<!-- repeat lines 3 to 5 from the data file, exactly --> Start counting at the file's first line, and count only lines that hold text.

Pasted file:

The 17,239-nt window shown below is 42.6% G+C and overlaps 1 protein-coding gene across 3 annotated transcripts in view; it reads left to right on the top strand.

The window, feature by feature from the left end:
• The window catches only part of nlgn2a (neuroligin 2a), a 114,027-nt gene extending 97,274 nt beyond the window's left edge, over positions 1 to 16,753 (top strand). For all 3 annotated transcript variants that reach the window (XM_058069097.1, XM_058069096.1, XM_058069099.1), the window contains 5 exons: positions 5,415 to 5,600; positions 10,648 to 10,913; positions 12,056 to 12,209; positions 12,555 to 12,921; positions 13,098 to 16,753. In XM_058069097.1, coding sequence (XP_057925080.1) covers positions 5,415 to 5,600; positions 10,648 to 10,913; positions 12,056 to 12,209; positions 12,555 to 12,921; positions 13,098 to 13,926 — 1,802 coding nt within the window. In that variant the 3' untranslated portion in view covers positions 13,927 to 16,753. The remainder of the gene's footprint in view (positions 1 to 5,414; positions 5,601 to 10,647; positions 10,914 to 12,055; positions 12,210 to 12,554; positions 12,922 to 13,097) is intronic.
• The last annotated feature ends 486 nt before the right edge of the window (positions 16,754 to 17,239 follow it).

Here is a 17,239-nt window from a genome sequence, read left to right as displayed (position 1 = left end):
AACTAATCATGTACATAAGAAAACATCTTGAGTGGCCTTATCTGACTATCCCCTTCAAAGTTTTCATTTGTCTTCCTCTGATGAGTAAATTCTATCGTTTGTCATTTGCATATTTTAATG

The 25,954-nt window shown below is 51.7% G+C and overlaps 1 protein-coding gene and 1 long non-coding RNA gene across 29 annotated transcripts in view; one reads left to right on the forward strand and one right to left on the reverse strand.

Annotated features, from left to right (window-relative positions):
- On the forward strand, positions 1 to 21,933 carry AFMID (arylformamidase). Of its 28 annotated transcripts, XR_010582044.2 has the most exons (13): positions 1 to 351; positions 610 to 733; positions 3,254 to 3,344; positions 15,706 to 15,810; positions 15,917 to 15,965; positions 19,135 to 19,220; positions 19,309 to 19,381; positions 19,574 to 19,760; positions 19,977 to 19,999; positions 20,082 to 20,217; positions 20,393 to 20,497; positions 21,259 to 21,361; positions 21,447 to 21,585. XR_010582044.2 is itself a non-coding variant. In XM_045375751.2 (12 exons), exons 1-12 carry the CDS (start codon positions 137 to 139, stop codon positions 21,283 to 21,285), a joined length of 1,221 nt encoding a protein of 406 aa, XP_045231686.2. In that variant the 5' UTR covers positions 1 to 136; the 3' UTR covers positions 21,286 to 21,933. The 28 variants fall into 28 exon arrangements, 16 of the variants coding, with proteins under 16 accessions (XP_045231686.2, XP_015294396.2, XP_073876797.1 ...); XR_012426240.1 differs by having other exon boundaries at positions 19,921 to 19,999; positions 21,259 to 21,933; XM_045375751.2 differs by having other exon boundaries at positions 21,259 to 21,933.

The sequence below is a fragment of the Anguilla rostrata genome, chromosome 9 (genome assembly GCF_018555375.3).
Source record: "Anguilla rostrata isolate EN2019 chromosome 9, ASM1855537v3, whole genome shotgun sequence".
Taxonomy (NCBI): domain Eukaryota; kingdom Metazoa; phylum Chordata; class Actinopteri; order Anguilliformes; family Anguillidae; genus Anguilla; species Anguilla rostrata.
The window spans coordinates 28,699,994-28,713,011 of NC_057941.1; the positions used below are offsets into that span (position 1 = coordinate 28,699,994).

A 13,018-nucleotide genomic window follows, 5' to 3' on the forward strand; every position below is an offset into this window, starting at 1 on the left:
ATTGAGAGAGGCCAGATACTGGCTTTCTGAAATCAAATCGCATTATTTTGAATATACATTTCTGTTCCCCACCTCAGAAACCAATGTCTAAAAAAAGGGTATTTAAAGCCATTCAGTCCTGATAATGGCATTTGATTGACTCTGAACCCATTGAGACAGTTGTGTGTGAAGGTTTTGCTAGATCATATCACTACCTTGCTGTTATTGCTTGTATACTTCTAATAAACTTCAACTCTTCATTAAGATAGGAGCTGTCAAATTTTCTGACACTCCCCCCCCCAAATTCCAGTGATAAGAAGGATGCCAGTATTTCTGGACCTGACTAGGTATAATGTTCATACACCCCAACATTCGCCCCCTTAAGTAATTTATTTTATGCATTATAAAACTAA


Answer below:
• The window catches only part of nlgn2a (neuroligin 2a), a 114,027-nt gene extending 97,274 nt beyond the window's left edge, over positions 1 to 16,753 (top strand). For all 3 annotated transcript variants that reach the window (XM_058069097.1, XM_058069096.1, XM_058069099.1), the window contains 5 exons: positions 5,415 to 5,600; positions 10,648 to 10,913; positions 12,056 to 12,209; positions 12,555 to 12,921; positions 13,098 to 16,753. In XM_058069097.1, coding sequence (XP_057925080.1) covers positions 5,415 to 5,600; positions 10,648 to 10,913; positions 12,056 to 12,209; positions 12,555 to 12,921; positions 13,098 to 13,926 — 1,802 coding nt within the window. In that variant the 3' untranslated portion in view covers positions 13,927 to 16,753. The remainder of the gene's footprint in view (positions 1 to 5,414; positions 5,601 to 10,647; positions 10,914 to 12,055; positions 12,210 to 12,554; positions 12,922 to 13,097) is intronic.
• The last annotated feature ends 486 nt before the right edge of the window (positions 16,754 to 17,239 follow it).

Here is a 17,239-nt window from a genome sequence, read left to right as displayed (position 1 = left end):